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Slate: In 1969, homosexual acts were illegal in every state except Illinois.
That summer, New York City police raided the Stonewall Inn, a popular gay bar in Greenwich Village.
Few photographs of the raid and the riots that followed exist. Other images in this film are either recreations or drawn from events of the time.
Martin Boyce: For me, there was no bar like the Stonewall, because the Stonewall was like the watering hole on the savannah. You know, it's just, everybody was there. We were all there.
Dick Leitsch: Well, gay bars were the social centers of gay life. Gay bars were to gay people what churches were to blacks in the South.
Seymour Pine, Deputy Inspector, Morals Division, NYPD: There were no instructions except: put them out of business. The first police officer that came in with our group said, "The place is under arrest. When you exit, have some identification and it'll be over in a short time." This time they said, "We're not going." That's it. "We're not going."
Danny Garvin: Something snapped. It's like, this is not right.
Doric Wilson: That's what happened Stonewall night to a lot of people. We went, "Oh my God. I am not alone, there are other people that feel exactly the same way."
Seymour Pine, Deputy Inspector, Morals Division, NYPD: We didn't have the manpower, and the manpower for the other side was coming like it was a real war. And that's what it was, it was a war.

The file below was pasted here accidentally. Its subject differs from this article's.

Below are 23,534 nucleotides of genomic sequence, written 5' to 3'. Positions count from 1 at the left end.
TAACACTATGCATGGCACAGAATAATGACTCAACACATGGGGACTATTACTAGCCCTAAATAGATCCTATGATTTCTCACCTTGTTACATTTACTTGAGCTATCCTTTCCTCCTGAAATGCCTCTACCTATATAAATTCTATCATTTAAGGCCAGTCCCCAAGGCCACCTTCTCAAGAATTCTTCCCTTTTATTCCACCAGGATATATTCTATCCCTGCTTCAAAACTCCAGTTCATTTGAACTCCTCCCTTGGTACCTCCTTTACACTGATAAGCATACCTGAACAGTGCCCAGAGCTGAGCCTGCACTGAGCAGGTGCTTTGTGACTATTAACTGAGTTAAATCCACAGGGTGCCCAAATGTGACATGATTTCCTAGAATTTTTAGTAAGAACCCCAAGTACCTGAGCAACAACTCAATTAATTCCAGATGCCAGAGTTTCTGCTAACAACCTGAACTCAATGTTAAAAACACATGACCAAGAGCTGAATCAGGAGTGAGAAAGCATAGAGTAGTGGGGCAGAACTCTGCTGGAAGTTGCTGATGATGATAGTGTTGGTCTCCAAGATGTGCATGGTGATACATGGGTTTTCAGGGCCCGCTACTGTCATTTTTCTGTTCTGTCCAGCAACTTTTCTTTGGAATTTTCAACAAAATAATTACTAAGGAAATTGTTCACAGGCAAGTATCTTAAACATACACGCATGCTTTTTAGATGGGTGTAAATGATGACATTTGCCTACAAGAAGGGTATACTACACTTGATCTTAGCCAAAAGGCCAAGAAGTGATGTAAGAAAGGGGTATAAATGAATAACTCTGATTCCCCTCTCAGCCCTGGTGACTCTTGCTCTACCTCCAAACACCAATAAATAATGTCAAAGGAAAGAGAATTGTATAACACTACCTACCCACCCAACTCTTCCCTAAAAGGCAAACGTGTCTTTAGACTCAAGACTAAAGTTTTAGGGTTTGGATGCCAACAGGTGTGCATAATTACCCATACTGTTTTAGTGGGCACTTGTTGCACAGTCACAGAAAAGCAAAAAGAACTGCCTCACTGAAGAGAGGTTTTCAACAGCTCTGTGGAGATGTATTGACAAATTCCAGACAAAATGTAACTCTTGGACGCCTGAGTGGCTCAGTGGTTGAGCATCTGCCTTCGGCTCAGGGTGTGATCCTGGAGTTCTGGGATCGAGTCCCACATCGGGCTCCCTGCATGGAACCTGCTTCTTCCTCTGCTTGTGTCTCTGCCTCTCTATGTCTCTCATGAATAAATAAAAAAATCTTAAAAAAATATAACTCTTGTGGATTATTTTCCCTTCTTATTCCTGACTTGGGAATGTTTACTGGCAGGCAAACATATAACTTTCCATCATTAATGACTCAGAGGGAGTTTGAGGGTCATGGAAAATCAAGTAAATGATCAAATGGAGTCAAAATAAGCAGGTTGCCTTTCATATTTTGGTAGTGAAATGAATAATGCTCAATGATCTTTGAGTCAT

Lucian Truscott, IV, Reporter, The Village Voice: This was the Rosa Parks moment, the time that gay people stood up and said no. And once that happened, the whole house of cards that was the system of oppression of gay people started to crumble.
John O'Brien: In the Civil Rights Movement, we ran from the police, in the peace movement, we ran from the police. That night, the police ran from us, the lowliest of the low. And it was fantastic.
Narrator (Archival): Do you want your son enticed into the world of homosexuals, or your daughter lured into lesbianism? Do you want them to lose all chance of a normal, happy, married life?
William Eskridge, Professor of Law: The 1960s were dark ages for lesbians and gay men all over America. The overwhelming number of medical authorities said that homosexuality was a mental defect, maybe even a form of psychopathy.
Slate: The Homosexual (1967), CBS Reports
Mike Wallace (Archival): The average homosexual, if there be such, is promiscuous. He is not interested in, nor capable of a lasting relationship like that of a heterosexual marriage.
Audience Member (Archival): I was wondering if you think that there are any quote "happy homosexuals" for whom homosexuality would be, in a way, their best adjustment in life?